Show Your Work? We Need to Encourage Collaborative Learning Not Kill It

Show Your Work? We Need to Encourage Collaborative Learning Not Kill It

A few days ago I was curating videos from YouTube for a friend struggling with a thorny problem in Windows. Admittedly Windows troubleshooting is not high on my list of priorities anymore, hence me trawling YouTube.

I found several videos that could prove useful for the issue my friend was seeing. One video in particular was bang on point in terms of content and advice. The only issue with it was that it had very low audio.

I will be the first to admit it wasn’t the best audio I’ve ever heard but certainly not the worst either, it was just very low.

Cranking up the volume at my end improved it but yes we would all have to agree the volume of the video was low. If we ignore the audio levels and focus on the content then the video was more than adequate for anyone to learn the basics.

Would it take a little more effort to learn from this video? Yes, you’d need to increase the volume on your device – how very arduous … NOT!

Were people appreciative of the time and effort put in by the video creator? Were they appreciative of his willingness to share his knowledge freely? Absolutely not. Without exception the comments were negative. Every single comment focused on the poor audio. Here’s just a selection:

Wow, I was brought up with the mantra “If you can’t say anything nice then don’t say anything at all”.

The sense of entitlement in those comments, in relation to a free learning resource, is appalling.

Encouraging sharing requires creating a positive nurturing environment for people to share their knowledge, whatever their current level.

In the face of nothing but negativity expecting the creator to risk exposing themselves to more stinging criticism is beyond ridiculous.

If you’re not part of the solution you’re part of the problem and quite frankly get off our lawn!

Life may be like photography, we develop from the negatives, but speaking as a learning professional can I just make it clear: It’s not the army. You don’t have to break someone’s spirit to build them back up.

A little encouragement can go a long way and we all benefit from everyone sharing knowledge and experience.

Contrary to seemingly popular belief, criticizing others does not make you look better. And if criticizing others makes you feel better about yourself then you’re the one with the problem.

Collaborative learning isn’t all about taking. It has to be about sharing as well. Help the guy out. Ask yourself, have you any experience with audio? Do you know anyone who may have a solution to his problem? Share and we grow together, criticize and we are all poorer for less people being willing to share in the future.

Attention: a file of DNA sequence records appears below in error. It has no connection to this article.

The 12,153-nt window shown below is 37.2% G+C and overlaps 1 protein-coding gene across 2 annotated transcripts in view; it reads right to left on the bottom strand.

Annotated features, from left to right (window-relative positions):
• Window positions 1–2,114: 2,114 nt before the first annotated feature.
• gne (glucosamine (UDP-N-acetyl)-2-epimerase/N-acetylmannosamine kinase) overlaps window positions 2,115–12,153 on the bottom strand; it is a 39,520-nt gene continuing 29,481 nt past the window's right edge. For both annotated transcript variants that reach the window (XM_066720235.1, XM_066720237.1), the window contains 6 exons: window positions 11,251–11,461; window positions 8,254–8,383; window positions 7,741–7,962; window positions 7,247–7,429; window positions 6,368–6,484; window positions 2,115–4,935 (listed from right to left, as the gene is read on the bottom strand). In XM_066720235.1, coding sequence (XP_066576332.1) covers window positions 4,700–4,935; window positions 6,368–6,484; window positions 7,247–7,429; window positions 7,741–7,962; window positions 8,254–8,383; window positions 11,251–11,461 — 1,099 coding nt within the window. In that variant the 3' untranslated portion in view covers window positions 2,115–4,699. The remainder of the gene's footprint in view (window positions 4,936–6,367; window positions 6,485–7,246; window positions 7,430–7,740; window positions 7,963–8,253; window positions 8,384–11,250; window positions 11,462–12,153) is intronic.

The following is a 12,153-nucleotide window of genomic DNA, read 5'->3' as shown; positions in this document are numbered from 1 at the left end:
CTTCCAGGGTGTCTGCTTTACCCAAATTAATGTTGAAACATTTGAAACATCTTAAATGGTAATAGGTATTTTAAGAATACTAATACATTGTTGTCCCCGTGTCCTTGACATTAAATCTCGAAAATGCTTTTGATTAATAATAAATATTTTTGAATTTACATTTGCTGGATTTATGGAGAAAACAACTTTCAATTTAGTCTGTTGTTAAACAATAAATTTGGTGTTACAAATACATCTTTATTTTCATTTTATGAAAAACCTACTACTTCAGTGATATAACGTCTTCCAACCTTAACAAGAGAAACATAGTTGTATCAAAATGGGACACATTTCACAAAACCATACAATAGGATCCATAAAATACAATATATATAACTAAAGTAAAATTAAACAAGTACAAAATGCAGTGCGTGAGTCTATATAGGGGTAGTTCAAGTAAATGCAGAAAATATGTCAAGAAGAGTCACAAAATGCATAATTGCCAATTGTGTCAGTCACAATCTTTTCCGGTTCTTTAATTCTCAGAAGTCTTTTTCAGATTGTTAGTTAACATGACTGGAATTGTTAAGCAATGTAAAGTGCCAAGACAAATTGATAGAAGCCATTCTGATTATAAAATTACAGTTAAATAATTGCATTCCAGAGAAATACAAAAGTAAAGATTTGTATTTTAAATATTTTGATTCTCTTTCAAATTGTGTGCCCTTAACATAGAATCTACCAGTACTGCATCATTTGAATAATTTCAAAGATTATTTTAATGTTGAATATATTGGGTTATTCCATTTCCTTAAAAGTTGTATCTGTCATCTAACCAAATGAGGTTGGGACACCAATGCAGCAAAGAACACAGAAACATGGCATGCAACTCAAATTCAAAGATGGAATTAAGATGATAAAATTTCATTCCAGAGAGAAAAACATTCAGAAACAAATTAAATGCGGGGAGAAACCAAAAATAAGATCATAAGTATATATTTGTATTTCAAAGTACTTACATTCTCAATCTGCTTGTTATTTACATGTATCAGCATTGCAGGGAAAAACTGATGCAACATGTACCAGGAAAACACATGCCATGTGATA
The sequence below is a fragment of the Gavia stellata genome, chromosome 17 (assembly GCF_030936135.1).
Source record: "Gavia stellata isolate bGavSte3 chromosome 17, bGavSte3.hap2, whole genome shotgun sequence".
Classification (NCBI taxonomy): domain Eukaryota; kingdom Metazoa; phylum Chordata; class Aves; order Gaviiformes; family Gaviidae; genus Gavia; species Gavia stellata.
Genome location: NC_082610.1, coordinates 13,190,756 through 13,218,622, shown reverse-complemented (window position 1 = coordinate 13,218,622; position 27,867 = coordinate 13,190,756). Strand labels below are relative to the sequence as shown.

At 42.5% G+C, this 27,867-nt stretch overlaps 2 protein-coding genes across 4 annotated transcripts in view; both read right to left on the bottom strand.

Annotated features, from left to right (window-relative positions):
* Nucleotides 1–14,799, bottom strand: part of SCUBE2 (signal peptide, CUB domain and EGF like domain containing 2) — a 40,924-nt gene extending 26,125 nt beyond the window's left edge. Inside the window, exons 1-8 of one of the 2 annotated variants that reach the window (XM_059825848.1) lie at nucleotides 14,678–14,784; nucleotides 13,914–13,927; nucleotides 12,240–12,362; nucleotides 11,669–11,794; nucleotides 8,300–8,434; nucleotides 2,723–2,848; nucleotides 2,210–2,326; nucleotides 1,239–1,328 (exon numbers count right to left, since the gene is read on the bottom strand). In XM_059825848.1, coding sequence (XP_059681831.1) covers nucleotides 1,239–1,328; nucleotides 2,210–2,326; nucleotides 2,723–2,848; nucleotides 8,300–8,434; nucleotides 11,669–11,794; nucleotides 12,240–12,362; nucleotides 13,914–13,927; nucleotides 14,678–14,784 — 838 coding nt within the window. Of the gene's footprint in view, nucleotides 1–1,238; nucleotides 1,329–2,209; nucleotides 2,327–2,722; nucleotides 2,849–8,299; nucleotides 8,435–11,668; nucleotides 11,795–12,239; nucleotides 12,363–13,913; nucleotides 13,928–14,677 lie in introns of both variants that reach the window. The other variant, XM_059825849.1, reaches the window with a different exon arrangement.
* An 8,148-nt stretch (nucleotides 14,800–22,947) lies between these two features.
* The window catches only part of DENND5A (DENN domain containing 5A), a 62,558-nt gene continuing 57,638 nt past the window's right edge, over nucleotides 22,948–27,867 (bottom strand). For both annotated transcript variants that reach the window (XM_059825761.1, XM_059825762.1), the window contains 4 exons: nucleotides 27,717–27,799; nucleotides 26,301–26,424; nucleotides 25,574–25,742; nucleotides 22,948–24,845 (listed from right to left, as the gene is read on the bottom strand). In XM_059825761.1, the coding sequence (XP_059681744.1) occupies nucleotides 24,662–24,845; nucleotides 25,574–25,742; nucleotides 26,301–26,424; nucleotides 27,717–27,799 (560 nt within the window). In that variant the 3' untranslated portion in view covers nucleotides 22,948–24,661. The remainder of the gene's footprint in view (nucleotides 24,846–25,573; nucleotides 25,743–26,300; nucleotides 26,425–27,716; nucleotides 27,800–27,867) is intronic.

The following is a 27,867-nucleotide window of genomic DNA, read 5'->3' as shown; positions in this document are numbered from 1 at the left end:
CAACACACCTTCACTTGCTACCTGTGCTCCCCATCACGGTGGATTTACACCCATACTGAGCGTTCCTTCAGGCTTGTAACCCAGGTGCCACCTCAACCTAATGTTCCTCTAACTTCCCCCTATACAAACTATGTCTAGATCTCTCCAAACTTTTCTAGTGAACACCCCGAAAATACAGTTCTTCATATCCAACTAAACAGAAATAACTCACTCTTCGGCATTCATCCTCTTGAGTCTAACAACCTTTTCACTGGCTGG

The Show Your Work movement may thrive in a collaborative nourishing environment but that can’t happen when the only feedback is relentlessly and depressingly negative. It’s soul destroying.

What happened in the end? Here you go …

The video creator deleted his entire YouTube account and we’re all poorer for one less soul willing to share his work with the world.

When The Basics Go Bad

When The Basics Go Bad

I love my tech. No, I mean I really LOVE my tech! I live and breathe my tech. This is why when something is even slightly off it throws a seamless workflow into disarray, it jars and it makes me stop and think. In the midst of “flow” the last thing I need is to have to stop and ponder why something simple isn’t working as expected.

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Do You Love to Learn?

Do You Love to Learn?

I’m an educator, a trainer, a learning facilitator or whatever is the in vogue term right now for someone who shares their knowledge with those who want to learn something.

I’m extremely lucky to love what I do. For me it’s all about life long learning. As learning professionals we preach it, we evangelise it, in fact our jobs depend on it!

So what’s the last thing I expected to hear from someone working in the learning world? How about hearing them complain how hard it is for them to learn something new!

Seriously, there’s nothing worse than seeing someone whose job involves encouraging others to embrace learning, new technologies and new processes bemoaning how hard it is to learn something new.

When their job is to help others learn things that are new to them you’d think they would have some empathy with difficulties involved but also a steely determination to overcome them in a positive way.

I was tempted to scream “It’s your job”. Thankfully, I managed to restrain myself!

Personally, I love to learn. I refine, re-engineer and finesse every process on a continuing basis. Yes, that involves learning, unlearning and re-learning. That’s what life long learning is all about. If you work in any kind of training/L&D/facilitation role (or whatever is trendy to call it this week) … Get over yourself and get used to it!